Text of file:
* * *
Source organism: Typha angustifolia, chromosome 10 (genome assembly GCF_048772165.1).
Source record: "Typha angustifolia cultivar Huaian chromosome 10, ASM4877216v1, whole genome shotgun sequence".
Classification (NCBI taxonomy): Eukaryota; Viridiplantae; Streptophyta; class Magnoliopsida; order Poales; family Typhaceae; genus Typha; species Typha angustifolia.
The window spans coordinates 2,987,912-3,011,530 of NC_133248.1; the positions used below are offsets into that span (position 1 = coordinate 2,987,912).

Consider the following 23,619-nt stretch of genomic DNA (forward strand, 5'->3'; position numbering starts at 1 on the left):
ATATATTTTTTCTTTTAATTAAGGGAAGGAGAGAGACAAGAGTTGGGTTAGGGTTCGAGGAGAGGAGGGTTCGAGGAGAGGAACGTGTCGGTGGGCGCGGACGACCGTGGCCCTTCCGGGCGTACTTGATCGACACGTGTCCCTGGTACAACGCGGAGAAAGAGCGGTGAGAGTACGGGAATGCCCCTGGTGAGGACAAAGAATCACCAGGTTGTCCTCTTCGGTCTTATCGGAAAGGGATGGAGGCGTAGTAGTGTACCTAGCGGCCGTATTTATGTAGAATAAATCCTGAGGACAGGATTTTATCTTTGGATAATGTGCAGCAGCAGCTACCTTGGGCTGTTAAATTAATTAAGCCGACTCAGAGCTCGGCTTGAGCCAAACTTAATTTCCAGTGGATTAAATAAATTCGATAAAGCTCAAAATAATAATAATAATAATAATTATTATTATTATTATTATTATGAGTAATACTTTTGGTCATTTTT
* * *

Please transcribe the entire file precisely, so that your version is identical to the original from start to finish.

Source organism: Typha angustifolia, chromosome 10 (genome assembly GCF_048772165.1).
Source record: "Typha angustifolia cultivar Huaian chromosome 10, ASM4877216v1, whole genome shotgun sequence".
Classification (NCBI taxonomy): Eukaryota; Viridiplantae; Streptophyta; class Magnoliopsida; order Poales; family Typhaceae; genus Typha; species Typha angustifolia.
The window spans coordinates 2,987,912-3,011,530 of NC_133248.1; the positions used below are offsets into that span (position 1 = coordinate 2,987,912).

Consider the following 23,619-nt stretch of genomic DNA (forward strand, 5'->3'; position numbering starts at 1 on the left):
ATATATTTTTTCTTTTAATTAAGGGAAGGAGAGAGACAAGAGTTGGGTTAGGGTTCGAGGAGAGGAGGGTTCGAGGAGAGGAACGTGTCGGTGGGCGCGGACGACCGTGGCCCTTCCGGGCGTACTTGATCGACACGTGTCCCTGGTACAACGCGGAGAAAGAGCGGTGAGAGTACGGGAATGCCCCTGGTGAGGACAAAGAATCACCAGGTTGTCCTCTTCGGTCTTATCGGAAAGGGATGGAGGCGTAGTAGTGTACCTAGCGGCCGTATTTATGTAGAATAAATCCTGAGGACAGGATTTTATCTTTGGATAATGTGCAGCAGCAGCTACCTTGGGCTGTTAAATTAATTAAGCCGACTCAGAGCTCGGCTTGAGCCAAACTTAATTTCCAGTGGATTAAATAAATTCGATAAAGCTCAAAATAATAATAATAATAATAATTATTATTATTATTATTATTATGAGTAATACTTTTGGTCATTTTT